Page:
People who are repeatedly bullied as kids and teens are “significantly” more likely to go to prison, according to new research presented at the American Psychological Association’s 121st Annual Convention.
The study found that close to 14 percent of those who reported being bullied repeatedly from childhood through their teens ended up in prison as adults, compared to six percent of non-victims, nine percent of childhood-only victims, and seven percent of teen-only victims.
The study also found that more than 20 percent of those who endured chronic bullying were convicted of crimes, compared to 11 percent of non-victims, 16 percent of childhood victims, and 13 percent of teen victims.
Another finding of the study: Compared to nonwhite childhood victims, white childhood victims faced significantly greater odds of going to prison.
The results also revealed that women who were chronically bullied from childhood through their teens faced significantly greater odds of using alcohol or drugs, and had a greater likelihood of being arrested and convicted than men who had grown up as victims of chronic bullying.
“Previous research has examined bullying during specific time periods, whereas this study is the first to look at individuals’ reports of bullying that lasted throughout their childhood and teen years, and the legal consequences they faced in late adolescence and as adults,” said Michael G. Turner, Ph.D., of the Department of Criminal Justice and Criminology at the University of North Carolina in Charlotte.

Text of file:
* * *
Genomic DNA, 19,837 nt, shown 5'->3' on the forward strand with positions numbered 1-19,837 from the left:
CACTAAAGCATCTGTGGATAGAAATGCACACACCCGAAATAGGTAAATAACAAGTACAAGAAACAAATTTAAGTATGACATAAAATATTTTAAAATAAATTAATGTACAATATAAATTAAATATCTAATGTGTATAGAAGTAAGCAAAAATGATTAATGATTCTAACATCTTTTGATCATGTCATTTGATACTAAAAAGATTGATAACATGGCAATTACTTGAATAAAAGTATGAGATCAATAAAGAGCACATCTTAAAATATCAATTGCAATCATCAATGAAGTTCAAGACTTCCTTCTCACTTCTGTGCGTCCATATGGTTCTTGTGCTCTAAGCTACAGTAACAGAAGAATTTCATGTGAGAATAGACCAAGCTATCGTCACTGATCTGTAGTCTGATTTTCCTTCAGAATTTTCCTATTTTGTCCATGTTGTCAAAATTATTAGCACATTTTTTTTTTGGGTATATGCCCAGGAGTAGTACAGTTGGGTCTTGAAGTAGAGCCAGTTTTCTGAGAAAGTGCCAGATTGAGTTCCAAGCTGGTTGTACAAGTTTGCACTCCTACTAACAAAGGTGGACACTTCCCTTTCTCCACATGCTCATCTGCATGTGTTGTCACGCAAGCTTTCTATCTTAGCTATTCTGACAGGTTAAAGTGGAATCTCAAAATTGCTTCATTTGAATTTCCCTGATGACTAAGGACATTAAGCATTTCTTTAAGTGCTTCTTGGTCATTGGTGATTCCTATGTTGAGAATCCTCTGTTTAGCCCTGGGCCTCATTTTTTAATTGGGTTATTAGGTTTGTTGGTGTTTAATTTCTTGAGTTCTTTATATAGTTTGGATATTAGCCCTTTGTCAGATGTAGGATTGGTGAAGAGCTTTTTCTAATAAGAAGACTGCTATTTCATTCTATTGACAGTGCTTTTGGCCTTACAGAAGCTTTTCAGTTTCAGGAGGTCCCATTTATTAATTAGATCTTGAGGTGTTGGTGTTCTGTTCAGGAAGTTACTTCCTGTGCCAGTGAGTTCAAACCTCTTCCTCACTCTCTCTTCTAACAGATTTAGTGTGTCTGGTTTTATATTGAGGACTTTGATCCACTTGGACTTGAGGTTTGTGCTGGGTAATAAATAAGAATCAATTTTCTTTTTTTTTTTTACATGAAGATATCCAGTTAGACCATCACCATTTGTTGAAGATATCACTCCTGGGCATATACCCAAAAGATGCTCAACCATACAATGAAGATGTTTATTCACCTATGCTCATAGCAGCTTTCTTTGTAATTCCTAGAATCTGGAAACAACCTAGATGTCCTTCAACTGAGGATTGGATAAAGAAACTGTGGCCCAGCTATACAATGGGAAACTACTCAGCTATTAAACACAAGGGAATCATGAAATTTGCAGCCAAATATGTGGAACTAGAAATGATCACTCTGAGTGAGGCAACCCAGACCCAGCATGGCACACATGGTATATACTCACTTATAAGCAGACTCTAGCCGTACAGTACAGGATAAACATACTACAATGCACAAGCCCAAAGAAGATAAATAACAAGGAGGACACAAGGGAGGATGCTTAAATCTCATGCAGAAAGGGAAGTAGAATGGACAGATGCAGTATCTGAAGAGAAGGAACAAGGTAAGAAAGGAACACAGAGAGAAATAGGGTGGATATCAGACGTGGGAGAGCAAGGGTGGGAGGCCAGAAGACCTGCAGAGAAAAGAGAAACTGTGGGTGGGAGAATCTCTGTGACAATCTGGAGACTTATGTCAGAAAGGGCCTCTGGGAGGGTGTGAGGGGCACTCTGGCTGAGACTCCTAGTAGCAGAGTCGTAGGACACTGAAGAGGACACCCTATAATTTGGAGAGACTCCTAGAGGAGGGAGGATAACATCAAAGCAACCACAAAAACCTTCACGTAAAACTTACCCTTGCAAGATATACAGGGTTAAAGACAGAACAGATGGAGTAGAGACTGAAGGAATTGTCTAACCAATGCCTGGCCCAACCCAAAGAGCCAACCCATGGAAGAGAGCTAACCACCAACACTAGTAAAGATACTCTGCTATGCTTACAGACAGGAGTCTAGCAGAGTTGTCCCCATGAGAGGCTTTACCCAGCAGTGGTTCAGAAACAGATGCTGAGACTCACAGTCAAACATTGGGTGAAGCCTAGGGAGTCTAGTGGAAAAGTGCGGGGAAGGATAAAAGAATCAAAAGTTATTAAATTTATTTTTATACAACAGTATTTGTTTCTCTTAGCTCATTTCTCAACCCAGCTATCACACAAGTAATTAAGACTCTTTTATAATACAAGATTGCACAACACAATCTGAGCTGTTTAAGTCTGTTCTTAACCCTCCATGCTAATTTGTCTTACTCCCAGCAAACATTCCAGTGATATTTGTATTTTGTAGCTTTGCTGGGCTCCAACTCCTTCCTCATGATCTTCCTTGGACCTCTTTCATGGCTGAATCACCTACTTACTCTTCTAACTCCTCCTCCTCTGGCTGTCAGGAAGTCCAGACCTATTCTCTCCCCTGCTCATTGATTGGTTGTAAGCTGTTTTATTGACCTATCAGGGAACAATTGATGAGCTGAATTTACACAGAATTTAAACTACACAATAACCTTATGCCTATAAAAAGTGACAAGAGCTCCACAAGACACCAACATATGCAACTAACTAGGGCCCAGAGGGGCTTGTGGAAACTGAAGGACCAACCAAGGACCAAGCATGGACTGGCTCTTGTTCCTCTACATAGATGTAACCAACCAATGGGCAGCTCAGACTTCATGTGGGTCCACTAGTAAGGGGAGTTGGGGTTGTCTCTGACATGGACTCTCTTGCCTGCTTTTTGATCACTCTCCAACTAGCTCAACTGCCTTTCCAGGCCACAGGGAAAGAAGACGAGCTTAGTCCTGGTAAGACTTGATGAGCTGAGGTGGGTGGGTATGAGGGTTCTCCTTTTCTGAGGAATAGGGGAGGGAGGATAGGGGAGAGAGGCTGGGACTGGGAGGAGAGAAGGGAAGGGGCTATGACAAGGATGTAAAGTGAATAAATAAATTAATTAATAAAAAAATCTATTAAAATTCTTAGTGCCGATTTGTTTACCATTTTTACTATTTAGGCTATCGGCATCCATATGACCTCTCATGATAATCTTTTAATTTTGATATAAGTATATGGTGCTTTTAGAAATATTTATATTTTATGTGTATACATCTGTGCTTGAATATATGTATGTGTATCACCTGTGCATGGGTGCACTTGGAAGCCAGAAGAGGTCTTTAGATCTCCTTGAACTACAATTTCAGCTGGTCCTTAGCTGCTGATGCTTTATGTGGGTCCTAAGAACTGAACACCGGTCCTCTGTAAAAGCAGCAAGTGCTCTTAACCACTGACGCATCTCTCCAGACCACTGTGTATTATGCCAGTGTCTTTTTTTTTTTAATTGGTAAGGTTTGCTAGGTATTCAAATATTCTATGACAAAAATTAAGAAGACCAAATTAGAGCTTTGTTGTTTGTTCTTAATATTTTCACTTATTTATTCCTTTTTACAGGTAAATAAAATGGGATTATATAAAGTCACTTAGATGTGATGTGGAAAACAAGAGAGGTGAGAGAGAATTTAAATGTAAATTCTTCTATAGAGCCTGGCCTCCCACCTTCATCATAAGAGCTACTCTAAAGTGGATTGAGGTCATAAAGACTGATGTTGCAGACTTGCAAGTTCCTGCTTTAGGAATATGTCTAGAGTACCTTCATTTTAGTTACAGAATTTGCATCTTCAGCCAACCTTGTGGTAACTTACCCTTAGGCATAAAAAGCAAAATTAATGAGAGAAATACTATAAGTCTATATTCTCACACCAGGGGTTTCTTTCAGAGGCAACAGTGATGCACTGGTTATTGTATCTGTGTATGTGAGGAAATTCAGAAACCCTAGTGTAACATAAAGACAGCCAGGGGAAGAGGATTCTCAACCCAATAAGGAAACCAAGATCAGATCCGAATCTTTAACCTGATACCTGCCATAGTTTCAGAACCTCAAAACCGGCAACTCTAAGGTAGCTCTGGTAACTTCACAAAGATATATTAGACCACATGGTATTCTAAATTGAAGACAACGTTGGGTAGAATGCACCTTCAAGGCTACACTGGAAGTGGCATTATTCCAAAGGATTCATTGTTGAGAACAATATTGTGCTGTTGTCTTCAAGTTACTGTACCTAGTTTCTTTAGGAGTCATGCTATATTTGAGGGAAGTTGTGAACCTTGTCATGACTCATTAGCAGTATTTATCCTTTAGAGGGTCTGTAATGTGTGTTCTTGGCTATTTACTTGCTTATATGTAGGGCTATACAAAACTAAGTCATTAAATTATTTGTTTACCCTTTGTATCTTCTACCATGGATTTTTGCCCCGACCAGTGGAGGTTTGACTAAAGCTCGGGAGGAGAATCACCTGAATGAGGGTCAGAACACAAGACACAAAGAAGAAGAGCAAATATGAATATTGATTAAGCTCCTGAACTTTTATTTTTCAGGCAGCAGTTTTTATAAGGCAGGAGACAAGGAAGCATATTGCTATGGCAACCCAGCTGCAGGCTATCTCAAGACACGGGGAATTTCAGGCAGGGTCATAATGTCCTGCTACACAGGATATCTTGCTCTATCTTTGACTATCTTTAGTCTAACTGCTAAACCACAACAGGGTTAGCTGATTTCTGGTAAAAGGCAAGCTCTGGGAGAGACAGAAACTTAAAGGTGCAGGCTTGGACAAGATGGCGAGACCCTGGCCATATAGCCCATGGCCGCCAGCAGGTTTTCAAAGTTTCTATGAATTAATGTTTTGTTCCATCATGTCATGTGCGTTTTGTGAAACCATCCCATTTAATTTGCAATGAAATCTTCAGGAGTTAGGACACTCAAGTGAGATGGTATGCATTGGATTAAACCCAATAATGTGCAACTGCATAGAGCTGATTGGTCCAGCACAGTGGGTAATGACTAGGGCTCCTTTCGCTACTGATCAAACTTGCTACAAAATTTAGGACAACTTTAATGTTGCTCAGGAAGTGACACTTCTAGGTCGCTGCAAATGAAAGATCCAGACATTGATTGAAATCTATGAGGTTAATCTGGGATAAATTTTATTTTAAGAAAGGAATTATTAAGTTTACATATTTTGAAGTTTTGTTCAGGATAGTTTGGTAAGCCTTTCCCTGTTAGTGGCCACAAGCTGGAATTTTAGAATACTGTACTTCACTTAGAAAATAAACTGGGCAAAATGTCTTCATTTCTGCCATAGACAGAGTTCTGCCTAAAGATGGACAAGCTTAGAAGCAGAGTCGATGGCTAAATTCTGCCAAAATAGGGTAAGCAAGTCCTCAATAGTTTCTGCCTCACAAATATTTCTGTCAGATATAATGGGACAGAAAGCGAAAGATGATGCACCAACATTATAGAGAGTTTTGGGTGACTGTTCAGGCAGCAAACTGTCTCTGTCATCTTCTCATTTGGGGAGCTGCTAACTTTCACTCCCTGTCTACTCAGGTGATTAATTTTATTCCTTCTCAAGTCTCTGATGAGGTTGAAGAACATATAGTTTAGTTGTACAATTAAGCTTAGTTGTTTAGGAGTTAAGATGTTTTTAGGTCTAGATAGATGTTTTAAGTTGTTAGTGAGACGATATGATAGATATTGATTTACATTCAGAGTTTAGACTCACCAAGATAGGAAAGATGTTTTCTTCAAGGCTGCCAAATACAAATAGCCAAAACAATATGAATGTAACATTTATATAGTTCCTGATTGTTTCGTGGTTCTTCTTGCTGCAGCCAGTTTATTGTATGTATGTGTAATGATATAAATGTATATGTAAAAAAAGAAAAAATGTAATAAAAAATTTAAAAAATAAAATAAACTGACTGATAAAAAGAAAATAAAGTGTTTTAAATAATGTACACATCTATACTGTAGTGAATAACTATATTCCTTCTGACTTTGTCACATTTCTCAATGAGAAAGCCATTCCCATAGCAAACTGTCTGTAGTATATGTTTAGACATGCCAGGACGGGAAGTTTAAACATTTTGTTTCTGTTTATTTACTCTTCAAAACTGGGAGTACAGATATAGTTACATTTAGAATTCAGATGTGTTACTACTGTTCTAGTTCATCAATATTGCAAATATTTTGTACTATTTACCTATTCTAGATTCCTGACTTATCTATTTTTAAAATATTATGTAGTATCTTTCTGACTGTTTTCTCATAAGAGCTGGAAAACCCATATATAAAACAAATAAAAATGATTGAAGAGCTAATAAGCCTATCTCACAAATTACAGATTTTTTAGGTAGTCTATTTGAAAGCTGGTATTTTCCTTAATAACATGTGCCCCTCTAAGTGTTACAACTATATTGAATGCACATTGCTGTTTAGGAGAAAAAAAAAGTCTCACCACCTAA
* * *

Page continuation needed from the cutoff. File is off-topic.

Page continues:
Turner analyzed data from the 1997 National Longitudinal Survey of Youth, conducted by the U.S. Department of Labor and the Bureau of Justice Statistics. The survey included 7,335 kids between the ages of 12 and 16 as of Dec. 31, 1996.
His analysis identified four groups: Non-victims (74 percent); those bullied repeatedly before the age of 12 (15 percent); those bullied repeatedly after the age of 12 (six percent); and those repeatedly victimized before and after the age of 12 (five percent).
Accounts of repeated bullying were collected over several periods, Turner said. Legal outcomes were assessed when the participants were in their late teens or adults. The study followed the kids over a 14-year period from early adolescence into adulthood.
The study highlights the important role that health care professionals can play in a child’s life when bullying is not addressed by teachers, parents or guardians, according to Turner.
“With appropriate questions during routine medical checkups, they can be critical first points of contact for childhood victims,” he said. “Programs that help children deal with the adverse impacts of repeated bullying could make the difference in whether they end up in the adult legal system.”